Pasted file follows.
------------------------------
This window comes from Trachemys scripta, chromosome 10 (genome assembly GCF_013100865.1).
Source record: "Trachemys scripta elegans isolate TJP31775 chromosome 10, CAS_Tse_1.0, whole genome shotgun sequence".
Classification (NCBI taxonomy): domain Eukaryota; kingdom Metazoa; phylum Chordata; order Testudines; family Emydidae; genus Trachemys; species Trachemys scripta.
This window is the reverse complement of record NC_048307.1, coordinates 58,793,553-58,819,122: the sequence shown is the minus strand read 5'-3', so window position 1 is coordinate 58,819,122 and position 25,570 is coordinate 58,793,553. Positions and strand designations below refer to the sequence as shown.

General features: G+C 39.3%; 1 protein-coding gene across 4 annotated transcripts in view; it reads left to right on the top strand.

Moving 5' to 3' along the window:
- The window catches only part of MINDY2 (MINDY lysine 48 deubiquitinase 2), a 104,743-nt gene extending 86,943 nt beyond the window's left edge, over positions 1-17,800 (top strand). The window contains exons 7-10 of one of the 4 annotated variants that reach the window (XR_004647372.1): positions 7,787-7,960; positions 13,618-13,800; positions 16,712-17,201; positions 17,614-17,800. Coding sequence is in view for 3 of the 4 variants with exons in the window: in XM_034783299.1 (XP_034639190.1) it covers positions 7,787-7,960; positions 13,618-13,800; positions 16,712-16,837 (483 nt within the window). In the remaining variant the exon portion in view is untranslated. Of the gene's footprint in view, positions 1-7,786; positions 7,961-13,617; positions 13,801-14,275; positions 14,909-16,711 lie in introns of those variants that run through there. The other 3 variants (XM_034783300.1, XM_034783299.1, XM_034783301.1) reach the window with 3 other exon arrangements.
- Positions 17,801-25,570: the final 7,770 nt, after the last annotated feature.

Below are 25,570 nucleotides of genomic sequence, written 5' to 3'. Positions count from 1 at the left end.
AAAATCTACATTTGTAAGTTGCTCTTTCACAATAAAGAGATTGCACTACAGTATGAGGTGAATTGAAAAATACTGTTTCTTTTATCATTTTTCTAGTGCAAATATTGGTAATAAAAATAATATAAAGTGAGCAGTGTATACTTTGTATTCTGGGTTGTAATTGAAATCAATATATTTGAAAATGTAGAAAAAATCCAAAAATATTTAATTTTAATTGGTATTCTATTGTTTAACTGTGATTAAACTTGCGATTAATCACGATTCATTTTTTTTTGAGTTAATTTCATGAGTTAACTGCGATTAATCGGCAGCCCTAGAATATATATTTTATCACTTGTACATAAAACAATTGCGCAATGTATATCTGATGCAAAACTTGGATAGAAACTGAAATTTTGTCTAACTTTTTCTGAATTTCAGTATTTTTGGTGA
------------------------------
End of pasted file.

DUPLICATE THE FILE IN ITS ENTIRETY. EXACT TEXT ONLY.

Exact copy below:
This window comes from Trachemys scripta, chromosome 10 (genome assembly GCF_013100865.1).
Source record: "Trachemys scripta elegans isolate TJP31775 chromosome 10, CAS_Tse_1.0, whole genome shotgun sequence".
Classification (NCBI taxonomy): domain Eukaryota; kingdom Metazoa; phylum Chordata; order Testudines; family Emydidae; genus Trachemys; species Trachemys scripta.
This window is the reverse complement of record NC_048307.1, coordinates 58,793,553-58,819,122: the sequence shown is the minus strand read 5'-3', so window position 1 is coordinate 58,819,122 and position 25,570 is coordinate 58,793,553. Positions and strand designations below refer to the sequence as shown.

General features: G+C 39.3%; 1 protein-coding gene across 4 annotated transcripts in view; it reads left to right on the top strand.

Moving 5' to 3' along the window:
- The window catches only part of MINDY2 (MINDY lysine 48 deubiquitinase 2), a 104,743-nt gene extending 86,943 nt beyond the window's left edge, over positions 1-17,800 (top strand). The window contains exons 7-10 of one of the 4 annotated variants that reach the window (XR_004647372.1): positions 7,787-7,960; positions 13,618-13,800; positions 16,712-17,201; positions 17,614-17,800. Coding sequence is in view for 3 of the 4 variants with exons in the window: in XM_034783299.1 (XP_034639190.1) it covers positions 7,787-7,960; positions 13,618-13,800; positions 16,712-16,837 (483 nt within the window). In the remaining variant the exon portion in view is untranslated. Of the gene's footprint in view, positions 1-7,786; positions 7,961-13,617; positions 13,801-14,275; positions 14,909-16,711 lie in introns of those variants that run through there. The other 3 variants (XM_034783300.1, XM_034783299.1, XM_034783301.1) reach the window with 3 other exon arrangements.
- Positions 17,801-25,570: the final 7,770 nt, after the last annotated feature.

Below are 25,570 nucleotides of genomic sequence, written 5' to 3'. Positions count from 1 at the left end.
AAAATCTACATTTGTAAGTTGCTCTTTCACAATAAAGAGATTGCACTACAGTATGAGGTGAATTGAAAAATACTGTTTCTTTTATCATTTTTCTAGTGCAAATATTGGTAATAAAAATAATATAAAGTGAGCAGTGTATACTTTGTATTCTGGGTTGTAATTGAAATCAATATATTTGAAAATGTAGAAAAAATCCAAAAATATTTAATTTTAATTGGTATTCTATTGTTTAACTGTGATTAAACTTGCGATTAATCACGATTCATTTTTTTTTGAGTTAATTTCATGAGTTAACTGCGATTAATCGGCAGCCCTAGAATATATATTTTATCACTTGTACATAAAACAATTGCGCAATGTATATCTGATGCAAAACTTGGATAGAAACTGAAATTTTGTCTAACTTTTTCTGAATTTCAGTATTTTTGGTGA